Who are your 5 favourite authors, and why?
Jane Austen, who got as close to perfection as anyone can.
Alan Moore, who, in the words of Jonathan Ross, causes middle-aged men (and women) to fall to their knees in comic shops, weeping in gratitude.
Charles Dickens: There is no one Dickens novel I could pick over all the others. Dickens is huge—like the sky. Pick any page of Dickens and it’s immediately recognizable as him, yet he might be doing social satire, or farce, or horror, or a psychological study of a murderer—or any combination of these.
Neil Gaiman, who is the most audacious and surprising writer. In the first comic of his I read, he emptied Hell. I was quite shocked. I thought, Are you really allowed to do that? Apparently you are.
Joss Whedon and other assorted writers of Buffy the Vampire Slayer. Not perfect. The plots often creak. But the dialogue is wonderful and the characterization is almost as good.
Who or what was your biggest influence in deciding to become a writer? What inspired you to write Jonathan Strange & Mr Norrell?
Boredom, probably. And a restless, intrusive sort of imagination. I could always imagine more interesting places to be than where I was. And more interesting people than me being there. Eventually this led to making up stories and writing things down.
I always really liked magicians. I’m not even sure why—except that they know things other people don’t and they live in untidy rooms full of strange objects. In C. S. Lewis’s Narnia stories there are only two magicians. One is weak and wicked, and the other barely gets two lines of dialogue. But they both fascinated me. One (the weak one) has a tray of magic rings, green and yellow, as shiny and bright as sweets. They’re magic, they’re jewellery and they look like scrummy sweets. What’s not to like?
In Jonathan Strange & Mr Norrell I wanted to create the most convincing story of magic and magicians that I could. The closest model was Ursula Le Guin’s Earthsea stories. While you’re reading them, magic seems perfectly real. You feel it must exist and it must be just as Le Guin describes.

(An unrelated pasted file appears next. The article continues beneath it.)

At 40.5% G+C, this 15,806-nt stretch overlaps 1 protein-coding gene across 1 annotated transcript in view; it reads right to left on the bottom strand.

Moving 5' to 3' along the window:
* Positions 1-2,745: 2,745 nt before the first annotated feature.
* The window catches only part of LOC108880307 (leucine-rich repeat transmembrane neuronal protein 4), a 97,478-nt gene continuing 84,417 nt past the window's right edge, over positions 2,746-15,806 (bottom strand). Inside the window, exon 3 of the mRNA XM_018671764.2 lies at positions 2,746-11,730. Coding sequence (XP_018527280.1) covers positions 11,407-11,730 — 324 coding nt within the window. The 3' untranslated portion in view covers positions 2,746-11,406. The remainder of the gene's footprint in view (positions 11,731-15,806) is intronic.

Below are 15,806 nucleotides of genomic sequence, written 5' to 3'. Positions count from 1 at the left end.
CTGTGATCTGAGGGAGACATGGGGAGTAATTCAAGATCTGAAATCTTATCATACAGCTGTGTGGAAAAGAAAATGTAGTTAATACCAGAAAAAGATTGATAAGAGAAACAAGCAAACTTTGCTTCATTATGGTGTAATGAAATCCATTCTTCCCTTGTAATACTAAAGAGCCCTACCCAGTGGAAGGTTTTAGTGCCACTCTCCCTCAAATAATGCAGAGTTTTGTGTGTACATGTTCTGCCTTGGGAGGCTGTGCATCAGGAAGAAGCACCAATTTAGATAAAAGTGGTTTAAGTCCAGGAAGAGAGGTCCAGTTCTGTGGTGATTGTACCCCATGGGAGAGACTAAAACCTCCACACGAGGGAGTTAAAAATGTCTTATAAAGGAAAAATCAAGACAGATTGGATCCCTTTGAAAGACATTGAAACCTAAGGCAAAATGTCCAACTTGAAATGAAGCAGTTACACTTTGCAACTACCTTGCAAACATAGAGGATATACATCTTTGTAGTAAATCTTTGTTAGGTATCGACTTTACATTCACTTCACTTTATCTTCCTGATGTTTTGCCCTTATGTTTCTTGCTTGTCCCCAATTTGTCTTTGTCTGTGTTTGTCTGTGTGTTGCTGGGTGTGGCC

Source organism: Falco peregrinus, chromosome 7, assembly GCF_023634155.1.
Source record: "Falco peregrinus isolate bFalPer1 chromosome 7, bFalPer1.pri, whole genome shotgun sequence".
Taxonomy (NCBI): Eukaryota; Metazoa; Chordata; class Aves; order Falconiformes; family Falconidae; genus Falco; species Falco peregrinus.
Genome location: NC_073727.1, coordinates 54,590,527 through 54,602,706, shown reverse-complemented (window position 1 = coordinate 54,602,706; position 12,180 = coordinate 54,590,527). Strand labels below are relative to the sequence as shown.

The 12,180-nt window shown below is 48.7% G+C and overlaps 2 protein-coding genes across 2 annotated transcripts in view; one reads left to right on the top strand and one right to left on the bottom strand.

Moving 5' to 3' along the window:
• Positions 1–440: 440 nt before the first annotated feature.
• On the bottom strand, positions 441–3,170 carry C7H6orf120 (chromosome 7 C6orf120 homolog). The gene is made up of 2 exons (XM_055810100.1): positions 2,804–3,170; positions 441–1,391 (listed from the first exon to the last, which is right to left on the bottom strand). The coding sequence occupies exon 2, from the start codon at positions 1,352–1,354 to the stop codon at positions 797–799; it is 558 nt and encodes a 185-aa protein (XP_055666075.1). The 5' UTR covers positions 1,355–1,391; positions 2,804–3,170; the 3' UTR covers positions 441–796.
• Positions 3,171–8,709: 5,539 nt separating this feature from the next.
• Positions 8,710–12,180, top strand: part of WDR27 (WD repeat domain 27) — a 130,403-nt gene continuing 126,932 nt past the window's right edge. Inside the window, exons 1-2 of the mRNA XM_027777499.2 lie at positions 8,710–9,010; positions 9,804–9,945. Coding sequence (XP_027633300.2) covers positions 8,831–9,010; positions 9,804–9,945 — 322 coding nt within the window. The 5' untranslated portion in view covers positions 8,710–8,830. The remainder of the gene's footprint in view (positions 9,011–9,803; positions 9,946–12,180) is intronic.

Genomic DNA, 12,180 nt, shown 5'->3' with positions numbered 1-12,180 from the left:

It seemed to me that you make magic real by making it a little prosaic, a little difficult and disappointing—never quite as glamorous as the other characters imagine. As one of the characters says in Strange & Norrell: "Magic! Do not speak to me of magic! It is just like everything else, full of setbacks and disappointments." That’s a very key statement.
Is there any particular ritual involved in your writing process (favorite pen, lucky charm, south-facing window)?
I can write most places. I particularly like writing on trains. Being between places is quite liberating, and looking out of the window, watching a procession of landscapes and random-ish objects, is very good for stories. I like darkened rooms too, and lamplight, and the sound of rain. On sunny afternoons I’ve been known to draw the curtains, switch on the light and play a CD of rain falling. It creates a sort of quiet, private world which helps writing sometimes.
Were Jonathan Strange, Mr Norrell and the Raven King modelled after any historical figures?
Not really. Their antecedents are mostly literary. Strange has a touch of Byron in him, I suppose, and a little of the eighteenth-century rakes—Valmont in Les Liaisons Dangereuses and so forth. I wanted him to have a little wickedness in him—or the potential for wickedness, at any rate.
The Raven King had an odd genesis. Ursula Le Guin has a magician in the Earthsea trilogy who has no name: the Grey Mage of Plan, whose magic was so dubious, his name was forgotten. And there’s a magician in The Lord of the Rings, right at the very end, who comes out of Mordor to do battle against our heroes, and no one knows his name because he himself has forgotten it. I thought this was rather cool, and when I was developing my magicians, I wanted one without a name. Unfortunately I hadn’t quite understood what would happen if I had a major character without a name. The consequence has been that he has acquired more names than most people: the Raven King, John Uskglass, the Black King, the King of the North and a fairy name that no one can pronounce.